Interestingly, the same lack of substance was used when assessing Mr Blair's successor Gordon Brown. People in Britain were constantly exposed to assessments of his personality including the type of person he is and the relationship he has had with political colleagues. Fair enough, why would voters need to know about his continuation of policies, which include strong support for a renewal of a nuclear arsenal, privatisation and the civil liberties busting compulsory ID cards scheme.
With some indication that there was some lingering remainder of the decent principles within the UK Labour party, the little known John McDonnell announced his candidature. When lucky enough to be mentioned in the mainstream press McDonnell was described as having 'no chance' and lacking support due to him not being 'moderate' enough. His committal to trade union rights, solidarity with the oppressed and peace wasn't even hinted at. The mainstream media had decided Brown, they wanted Brown and therefore they must have their chosen one. The Labour party elite, who have spoken so fulsomely about the virtues of democracy in Iraq, quickly followed suit and showed cowardly contempt to ordinary Labour members by denying them a vote by refusing to nominate McDonnell.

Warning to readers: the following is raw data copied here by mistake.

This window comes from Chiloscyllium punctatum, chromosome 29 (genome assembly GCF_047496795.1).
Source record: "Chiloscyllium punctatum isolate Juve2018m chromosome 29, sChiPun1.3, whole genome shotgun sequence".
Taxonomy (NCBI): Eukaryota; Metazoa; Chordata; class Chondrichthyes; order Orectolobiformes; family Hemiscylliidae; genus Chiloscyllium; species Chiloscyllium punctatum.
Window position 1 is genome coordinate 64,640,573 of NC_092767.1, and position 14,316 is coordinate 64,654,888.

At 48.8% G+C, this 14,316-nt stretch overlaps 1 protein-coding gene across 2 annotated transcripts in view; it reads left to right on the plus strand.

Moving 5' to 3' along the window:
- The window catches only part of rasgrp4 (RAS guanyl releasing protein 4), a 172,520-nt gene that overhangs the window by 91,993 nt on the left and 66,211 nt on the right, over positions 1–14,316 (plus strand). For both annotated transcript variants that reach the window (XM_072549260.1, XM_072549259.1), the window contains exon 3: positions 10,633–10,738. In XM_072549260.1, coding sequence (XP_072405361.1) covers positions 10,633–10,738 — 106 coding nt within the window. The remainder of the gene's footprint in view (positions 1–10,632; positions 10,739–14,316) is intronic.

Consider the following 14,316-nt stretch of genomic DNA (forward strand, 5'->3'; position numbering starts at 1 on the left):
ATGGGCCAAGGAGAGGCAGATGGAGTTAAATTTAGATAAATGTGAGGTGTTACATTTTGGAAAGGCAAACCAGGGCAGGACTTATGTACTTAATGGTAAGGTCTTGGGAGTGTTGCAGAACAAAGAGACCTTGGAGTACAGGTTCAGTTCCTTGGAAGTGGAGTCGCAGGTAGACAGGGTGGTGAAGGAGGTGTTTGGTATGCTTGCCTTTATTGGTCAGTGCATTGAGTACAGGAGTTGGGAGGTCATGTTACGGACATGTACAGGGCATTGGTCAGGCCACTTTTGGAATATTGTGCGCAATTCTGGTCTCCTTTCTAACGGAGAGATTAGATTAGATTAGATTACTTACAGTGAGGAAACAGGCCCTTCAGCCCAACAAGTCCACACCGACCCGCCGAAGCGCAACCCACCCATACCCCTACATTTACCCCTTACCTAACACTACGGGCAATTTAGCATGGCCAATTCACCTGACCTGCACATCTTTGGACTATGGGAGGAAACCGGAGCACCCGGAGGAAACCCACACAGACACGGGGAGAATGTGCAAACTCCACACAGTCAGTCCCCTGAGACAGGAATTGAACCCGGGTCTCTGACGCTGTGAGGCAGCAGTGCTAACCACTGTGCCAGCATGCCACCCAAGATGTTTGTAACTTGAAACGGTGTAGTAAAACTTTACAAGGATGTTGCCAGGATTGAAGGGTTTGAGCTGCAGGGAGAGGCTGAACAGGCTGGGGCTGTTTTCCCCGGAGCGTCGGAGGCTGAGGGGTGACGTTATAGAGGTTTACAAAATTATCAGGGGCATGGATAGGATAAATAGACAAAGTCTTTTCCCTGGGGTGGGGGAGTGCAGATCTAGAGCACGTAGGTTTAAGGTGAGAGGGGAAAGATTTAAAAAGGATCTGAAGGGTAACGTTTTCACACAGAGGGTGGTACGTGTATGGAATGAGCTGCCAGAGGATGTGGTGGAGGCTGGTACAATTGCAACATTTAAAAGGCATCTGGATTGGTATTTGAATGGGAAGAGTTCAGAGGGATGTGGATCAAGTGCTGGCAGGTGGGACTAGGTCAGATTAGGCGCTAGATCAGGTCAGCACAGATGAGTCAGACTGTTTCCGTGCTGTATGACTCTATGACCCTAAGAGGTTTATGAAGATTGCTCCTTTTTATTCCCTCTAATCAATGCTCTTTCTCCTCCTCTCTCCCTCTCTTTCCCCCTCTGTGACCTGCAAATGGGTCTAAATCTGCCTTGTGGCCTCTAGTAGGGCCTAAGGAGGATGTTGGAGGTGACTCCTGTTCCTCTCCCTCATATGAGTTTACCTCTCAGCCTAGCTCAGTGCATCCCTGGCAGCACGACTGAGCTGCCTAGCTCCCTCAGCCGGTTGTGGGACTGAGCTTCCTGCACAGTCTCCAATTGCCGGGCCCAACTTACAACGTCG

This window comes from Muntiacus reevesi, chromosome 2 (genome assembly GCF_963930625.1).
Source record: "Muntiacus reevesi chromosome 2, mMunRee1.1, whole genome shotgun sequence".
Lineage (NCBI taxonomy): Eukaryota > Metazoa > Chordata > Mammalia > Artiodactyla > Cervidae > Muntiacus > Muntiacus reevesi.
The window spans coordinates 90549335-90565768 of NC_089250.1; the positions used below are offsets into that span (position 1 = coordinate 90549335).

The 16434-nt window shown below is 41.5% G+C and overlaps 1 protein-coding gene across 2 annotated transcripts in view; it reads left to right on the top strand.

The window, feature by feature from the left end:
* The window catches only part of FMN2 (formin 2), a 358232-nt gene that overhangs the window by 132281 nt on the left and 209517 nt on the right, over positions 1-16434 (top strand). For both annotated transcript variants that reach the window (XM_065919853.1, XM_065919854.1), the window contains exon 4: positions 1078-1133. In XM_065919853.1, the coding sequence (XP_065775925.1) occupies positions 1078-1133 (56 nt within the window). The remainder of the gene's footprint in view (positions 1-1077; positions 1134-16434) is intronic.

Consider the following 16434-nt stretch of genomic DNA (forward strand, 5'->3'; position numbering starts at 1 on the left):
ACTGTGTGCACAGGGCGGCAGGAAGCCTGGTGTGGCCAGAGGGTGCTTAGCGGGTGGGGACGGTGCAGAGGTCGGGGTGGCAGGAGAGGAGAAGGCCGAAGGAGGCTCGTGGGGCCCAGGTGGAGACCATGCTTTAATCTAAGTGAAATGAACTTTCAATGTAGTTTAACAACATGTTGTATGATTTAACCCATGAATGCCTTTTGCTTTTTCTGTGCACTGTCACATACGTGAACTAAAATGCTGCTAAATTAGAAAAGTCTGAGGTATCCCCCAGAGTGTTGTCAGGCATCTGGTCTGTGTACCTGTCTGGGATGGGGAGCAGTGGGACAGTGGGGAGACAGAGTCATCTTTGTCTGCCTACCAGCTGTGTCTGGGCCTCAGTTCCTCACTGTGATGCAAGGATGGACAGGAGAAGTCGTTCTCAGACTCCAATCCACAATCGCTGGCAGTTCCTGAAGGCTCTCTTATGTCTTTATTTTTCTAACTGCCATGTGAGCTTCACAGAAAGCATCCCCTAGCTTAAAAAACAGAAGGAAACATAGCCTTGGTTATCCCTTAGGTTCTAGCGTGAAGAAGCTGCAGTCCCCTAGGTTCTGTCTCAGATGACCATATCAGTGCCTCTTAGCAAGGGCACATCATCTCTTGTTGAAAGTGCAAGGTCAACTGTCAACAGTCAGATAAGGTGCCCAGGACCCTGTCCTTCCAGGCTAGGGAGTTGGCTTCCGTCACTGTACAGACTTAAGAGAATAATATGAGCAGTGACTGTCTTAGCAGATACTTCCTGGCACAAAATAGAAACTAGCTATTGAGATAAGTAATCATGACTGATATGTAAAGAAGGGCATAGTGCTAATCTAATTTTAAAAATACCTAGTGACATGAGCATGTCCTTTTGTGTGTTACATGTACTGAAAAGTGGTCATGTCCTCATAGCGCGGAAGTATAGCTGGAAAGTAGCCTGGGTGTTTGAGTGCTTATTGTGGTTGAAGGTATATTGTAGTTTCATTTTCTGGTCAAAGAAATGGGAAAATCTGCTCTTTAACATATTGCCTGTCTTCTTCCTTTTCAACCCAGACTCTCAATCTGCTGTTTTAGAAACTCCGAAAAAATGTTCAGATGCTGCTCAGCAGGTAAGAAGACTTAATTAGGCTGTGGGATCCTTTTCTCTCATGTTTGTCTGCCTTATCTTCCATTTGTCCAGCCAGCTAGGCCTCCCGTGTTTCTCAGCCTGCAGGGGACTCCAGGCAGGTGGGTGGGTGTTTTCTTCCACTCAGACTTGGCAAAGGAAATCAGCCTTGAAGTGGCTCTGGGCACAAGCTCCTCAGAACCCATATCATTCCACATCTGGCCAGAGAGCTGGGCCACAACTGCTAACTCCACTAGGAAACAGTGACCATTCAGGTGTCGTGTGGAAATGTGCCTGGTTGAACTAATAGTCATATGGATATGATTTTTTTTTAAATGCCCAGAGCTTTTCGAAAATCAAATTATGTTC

As a young person, it is vastly worrying to see the media pushing personality over policies. Screaming to the electorate to ignore impoverished pensioners and debt burdened students when they should be concerned about whether Gordon Brown likes the popular rock act the arctic monkeys. This barrier can be overcome, but not without pressing the message that the pursuit of a world dominated by unbridled capitalism and imperialistic war cannot simply cannot sustain itself and will remove the human races right to take their destiny into their own hands.